Food & Wine Classic: If I had a trillion dollars, I’d drink …

Lauren Glendenning
The Aspen Times
Galdones Photography/FOOD & WINE
Galdones Photography/FOOD & WINE |

Wines for IPO Trillionaires

Here’s what Mark Oldman is pouring for the

Friday and Saturday seminars (Oldman estimates the value of these wines at around $10,000):

1) Henriot Champagne “Cuve 38” La Réserve Perpétuelle NV (in 1.5-liter magnum)

2) Chateau La Fleur-Petrus 2012

3) Jordan Winery Cabernet Sauvginon Alexander Valley 2012 (in 18-liter Melchior)

4) Nicolas Feuillatte “Palmes d’Or” Brut Champagne NV (in 3-liter Jeroboam)

5) Guigal Côte Rôtie Château D’Ampuis 2011

6) Schrader Cabernet Sauvignon “Old Sparky” Beckstoffer To-Kalon Vineyard 2012 (in 1.5-liter magnum)

7) Kopke Colheita Port 1966

It’s Saturday morning at the 2015 Food & Wine Classic in Aspen. Six very expensive glasses of wine — generously poured — are set before each attendee at the “Wines for IPO Billionaires” seminar.

Some folks are hung over (including this journalist), but we’d be damned if we did not enjoy these high-quality sips, even if the smell of wine after last night’s tequila could send some of us over the edge. Charismatic wine author and seminar host Mark Oldman struts onto the stage sporting a purple smoking jacket, puffing on a tobacco pipe. He’s gloriously smug, in full character for the occasion.

Oldman regales his audience with stories of his private jet trip into Aspen from New York City. He flew in with a number of celebrity chefs, and they drank a ridiculously expensive vintage of Dom Perignon — several bottles of it, in fact. It was the perfect beginning to a seminar meant to poke a little fun at the pretense of wine drinkers.

But that was last year. And in true Oldman form, he’s elevating his game for this year’s Food & Wine Classic. (Billionaires are so last year.) At 10 a.m. on both Friday and Saturday, Oldman will present what he claims will be the most expensive consumer wine tasting ever in his “Wines for IPO Trillionaires” seminar.

In the wine world, “expensive” typically equates to “rare.” For example, the Jordan Winery in Alexander Valley, California, is bottling a special 18-liter of cabernet — the equivalent of 24 bottles — just for “Wines for

IPO Trillionaires.”

“I’ve never had wine from a vessel that big,” Oldman says. “It’s not like they had one of these lying around — they had to special order it. A special mold has to be made for the bottle.”

This is Oldman’s 11th year presenting at the Food & Wine Classic, and pouring outrageous wines is his way of extending his gratitude to the folks who attend the seminars year after year. And, of course, the title of the seminar itself obligates him to go over the top. There are some wine seminars, especially these in Aspen, that have become so established in the industry that wineries jockey to provide their products for them.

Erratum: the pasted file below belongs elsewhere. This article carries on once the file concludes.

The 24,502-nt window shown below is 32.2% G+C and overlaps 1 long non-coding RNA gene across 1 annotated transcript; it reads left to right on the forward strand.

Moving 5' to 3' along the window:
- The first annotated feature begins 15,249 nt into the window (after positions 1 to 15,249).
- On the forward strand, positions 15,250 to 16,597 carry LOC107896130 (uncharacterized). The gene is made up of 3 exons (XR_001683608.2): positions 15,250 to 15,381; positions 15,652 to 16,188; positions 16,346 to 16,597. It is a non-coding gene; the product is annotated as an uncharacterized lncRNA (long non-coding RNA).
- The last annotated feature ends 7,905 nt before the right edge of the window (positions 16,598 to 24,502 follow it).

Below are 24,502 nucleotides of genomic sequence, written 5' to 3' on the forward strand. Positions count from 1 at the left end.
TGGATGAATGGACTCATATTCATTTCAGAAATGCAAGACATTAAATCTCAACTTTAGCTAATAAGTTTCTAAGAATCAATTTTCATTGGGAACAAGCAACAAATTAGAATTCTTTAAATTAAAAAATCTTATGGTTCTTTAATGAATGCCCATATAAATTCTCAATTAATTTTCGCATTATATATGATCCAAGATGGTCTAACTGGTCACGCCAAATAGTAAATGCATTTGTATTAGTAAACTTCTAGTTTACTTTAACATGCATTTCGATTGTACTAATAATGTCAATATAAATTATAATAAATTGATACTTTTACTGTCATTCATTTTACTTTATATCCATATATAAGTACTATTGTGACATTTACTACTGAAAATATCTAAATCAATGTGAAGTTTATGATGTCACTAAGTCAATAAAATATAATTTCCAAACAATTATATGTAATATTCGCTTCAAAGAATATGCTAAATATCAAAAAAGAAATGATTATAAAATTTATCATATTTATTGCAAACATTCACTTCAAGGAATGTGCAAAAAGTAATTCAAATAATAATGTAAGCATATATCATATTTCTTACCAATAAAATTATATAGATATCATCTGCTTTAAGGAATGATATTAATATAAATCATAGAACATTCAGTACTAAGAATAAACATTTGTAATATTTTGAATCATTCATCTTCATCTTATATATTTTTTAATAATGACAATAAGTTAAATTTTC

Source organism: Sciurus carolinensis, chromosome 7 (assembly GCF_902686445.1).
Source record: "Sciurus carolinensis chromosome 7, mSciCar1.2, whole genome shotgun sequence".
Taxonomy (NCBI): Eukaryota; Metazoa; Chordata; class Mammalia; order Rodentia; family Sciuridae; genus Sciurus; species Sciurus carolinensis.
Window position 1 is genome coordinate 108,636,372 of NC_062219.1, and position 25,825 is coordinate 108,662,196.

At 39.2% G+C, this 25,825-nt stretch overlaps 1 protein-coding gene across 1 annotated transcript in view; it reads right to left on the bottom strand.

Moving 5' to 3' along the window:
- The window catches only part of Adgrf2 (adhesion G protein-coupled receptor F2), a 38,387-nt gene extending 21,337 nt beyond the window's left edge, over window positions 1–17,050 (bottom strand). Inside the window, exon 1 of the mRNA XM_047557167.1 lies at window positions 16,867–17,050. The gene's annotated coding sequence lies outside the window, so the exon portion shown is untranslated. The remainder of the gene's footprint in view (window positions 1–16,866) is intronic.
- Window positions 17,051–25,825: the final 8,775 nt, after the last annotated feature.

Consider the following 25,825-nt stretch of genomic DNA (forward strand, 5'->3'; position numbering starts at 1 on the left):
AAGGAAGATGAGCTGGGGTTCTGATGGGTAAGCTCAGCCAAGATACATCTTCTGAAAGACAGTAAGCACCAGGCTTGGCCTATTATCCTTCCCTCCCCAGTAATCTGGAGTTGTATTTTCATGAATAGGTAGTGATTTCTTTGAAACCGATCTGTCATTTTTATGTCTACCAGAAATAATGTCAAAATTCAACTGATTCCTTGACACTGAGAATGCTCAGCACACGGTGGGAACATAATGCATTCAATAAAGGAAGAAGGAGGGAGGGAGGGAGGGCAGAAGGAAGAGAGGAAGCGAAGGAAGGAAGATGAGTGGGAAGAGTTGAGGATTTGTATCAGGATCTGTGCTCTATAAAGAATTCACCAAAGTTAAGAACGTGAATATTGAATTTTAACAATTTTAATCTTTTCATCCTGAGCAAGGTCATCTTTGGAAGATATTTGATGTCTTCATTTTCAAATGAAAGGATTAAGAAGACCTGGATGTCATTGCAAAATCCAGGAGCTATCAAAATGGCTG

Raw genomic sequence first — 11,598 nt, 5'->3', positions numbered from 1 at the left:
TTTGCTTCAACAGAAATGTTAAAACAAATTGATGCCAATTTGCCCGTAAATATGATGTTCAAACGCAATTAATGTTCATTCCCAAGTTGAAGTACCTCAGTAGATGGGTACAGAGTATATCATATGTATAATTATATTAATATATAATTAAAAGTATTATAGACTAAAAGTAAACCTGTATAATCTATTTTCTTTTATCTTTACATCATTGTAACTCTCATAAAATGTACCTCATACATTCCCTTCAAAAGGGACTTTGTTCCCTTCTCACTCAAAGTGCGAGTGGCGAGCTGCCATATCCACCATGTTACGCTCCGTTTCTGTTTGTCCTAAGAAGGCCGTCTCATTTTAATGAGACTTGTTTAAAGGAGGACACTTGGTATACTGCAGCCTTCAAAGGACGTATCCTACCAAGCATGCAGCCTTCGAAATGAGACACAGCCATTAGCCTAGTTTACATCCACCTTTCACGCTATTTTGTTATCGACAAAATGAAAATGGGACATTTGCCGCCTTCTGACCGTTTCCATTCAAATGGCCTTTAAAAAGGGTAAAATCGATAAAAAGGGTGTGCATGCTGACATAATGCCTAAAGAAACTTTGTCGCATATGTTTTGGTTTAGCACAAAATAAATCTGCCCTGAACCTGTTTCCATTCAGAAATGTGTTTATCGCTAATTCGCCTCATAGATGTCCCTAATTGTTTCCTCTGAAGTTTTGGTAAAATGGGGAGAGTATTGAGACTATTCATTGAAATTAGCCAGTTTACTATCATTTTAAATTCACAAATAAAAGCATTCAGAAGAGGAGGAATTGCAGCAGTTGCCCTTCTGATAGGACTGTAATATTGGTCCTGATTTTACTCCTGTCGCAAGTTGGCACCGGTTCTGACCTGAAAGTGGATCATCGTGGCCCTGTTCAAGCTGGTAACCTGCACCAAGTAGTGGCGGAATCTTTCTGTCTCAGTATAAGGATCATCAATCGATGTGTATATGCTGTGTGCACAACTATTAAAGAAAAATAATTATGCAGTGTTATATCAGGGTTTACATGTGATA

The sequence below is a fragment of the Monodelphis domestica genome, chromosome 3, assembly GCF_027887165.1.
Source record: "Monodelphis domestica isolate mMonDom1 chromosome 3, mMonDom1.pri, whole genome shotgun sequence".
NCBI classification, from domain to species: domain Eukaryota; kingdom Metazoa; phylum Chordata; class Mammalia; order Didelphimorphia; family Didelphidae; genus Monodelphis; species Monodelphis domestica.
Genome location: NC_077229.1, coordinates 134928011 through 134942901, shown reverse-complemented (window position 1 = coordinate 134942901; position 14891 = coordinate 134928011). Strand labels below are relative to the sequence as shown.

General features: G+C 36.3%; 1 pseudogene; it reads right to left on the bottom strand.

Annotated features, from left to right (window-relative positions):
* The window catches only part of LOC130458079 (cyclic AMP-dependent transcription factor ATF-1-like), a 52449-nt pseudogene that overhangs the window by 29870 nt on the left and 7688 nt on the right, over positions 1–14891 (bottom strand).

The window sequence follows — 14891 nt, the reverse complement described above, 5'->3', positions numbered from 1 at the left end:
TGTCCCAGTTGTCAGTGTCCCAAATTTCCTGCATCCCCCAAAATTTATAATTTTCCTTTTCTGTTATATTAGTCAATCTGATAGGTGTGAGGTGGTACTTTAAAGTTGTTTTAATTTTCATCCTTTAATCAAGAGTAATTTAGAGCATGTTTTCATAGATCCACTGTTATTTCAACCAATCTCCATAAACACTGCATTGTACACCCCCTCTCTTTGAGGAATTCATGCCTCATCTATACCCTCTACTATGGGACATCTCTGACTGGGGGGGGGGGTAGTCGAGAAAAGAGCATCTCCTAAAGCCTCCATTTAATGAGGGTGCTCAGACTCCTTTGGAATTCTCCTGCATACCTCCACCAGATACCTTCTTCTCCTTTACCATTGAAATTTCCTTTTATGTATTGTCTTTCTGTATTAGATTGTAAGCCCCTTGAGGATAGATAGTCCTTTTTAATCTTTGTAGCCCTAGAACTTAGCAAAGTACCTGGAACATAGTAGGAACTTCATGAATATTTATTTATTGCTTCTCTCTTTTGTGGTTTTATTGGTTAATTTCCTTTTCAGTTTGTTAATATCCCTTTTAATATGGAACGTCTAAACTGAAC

To get just the right mix, Oldman shares that he and his wine-tasting group opened and considered more than 350 submissions to figure out the very best, and rarest, wines for his “IPO Trillionaires” seminar.

“It sounds really decadent,” he admits. “These are going to be some of the most expensive wines out there, but it’s not just about the expense; it’s about the experience. Part of this seminar is to show that if you are going to splurge on wine, which ones you should splurge on.”

As self-assured as he may appear, and perhaps deservedly so given his pedigree as an author and connoisseur, Oldman somehow manages to take the snobbery out of wine and puts drinkers at ease. While he says there’s a tendency to put wine up on a pedestal in America, he wants people to feel more comfortable about drinking great wine — more like Europeans,

who consider it as important to a meal as, say, salt

and pepper.

Drinking like a billionaire — or trillionaire —

doesn’t necessarily mean drinking expensively, Oldman says. It’s also about knowing when to be assertive.

“Wine’s so complicated, or at least it seems so complicated, that even really smart, confident people

get sheepish around it,” he says.

To a casual drinker, a younger and fresher $60 bottle of wine might work better with their palate and the experience than a $400 bottle that hasn’t been aged to reach its full potential. Many expensive wines are built for longevity and can taste tannic and bitter when young.

“Sometimes the more expensive choice is less delicious to the casual drinker,” Oldman says.

He also notes that restaurants and hotels that lack integrity occasionally try to take advantage of customers. At a recent dinner in a fine-dining restaurant in New York, Oldman’s friend ordered a bottle of wine that was on the list for $120. The server said that the bottle was sold out. When the friend deferred to Oldman for a selection, the server tried to sneakily upsell the table to a $300 bottle.

“They’re like ninja assassins — you have to be on the defense,” Oldman says. Obviously, in this case the assassins picked the wrong mark.

In addition to the “Trillionares” extravaganza, Oldman will host another seminar at the Classic called “Breaking the Rules of Wine.” That’s where he’ll pour wines that drink “above” what their price levels would indicate. Think white wines from Greece that are great bargains or reds from Washington that may be undervalued. For example, he recently recommended a Columbia Crest H3 Cabernet Sauvignon from Washington’s Horse Heaven Hills ($13), which he believes drinks like a wine that is three times more expensive.

His wine-purchasing philosophy is simple: “I think the happiest consumer is the one who knows how to economize and doesn’t feel embarrassed about economizing with wine but also allows herself or himself a special-occasion wine.”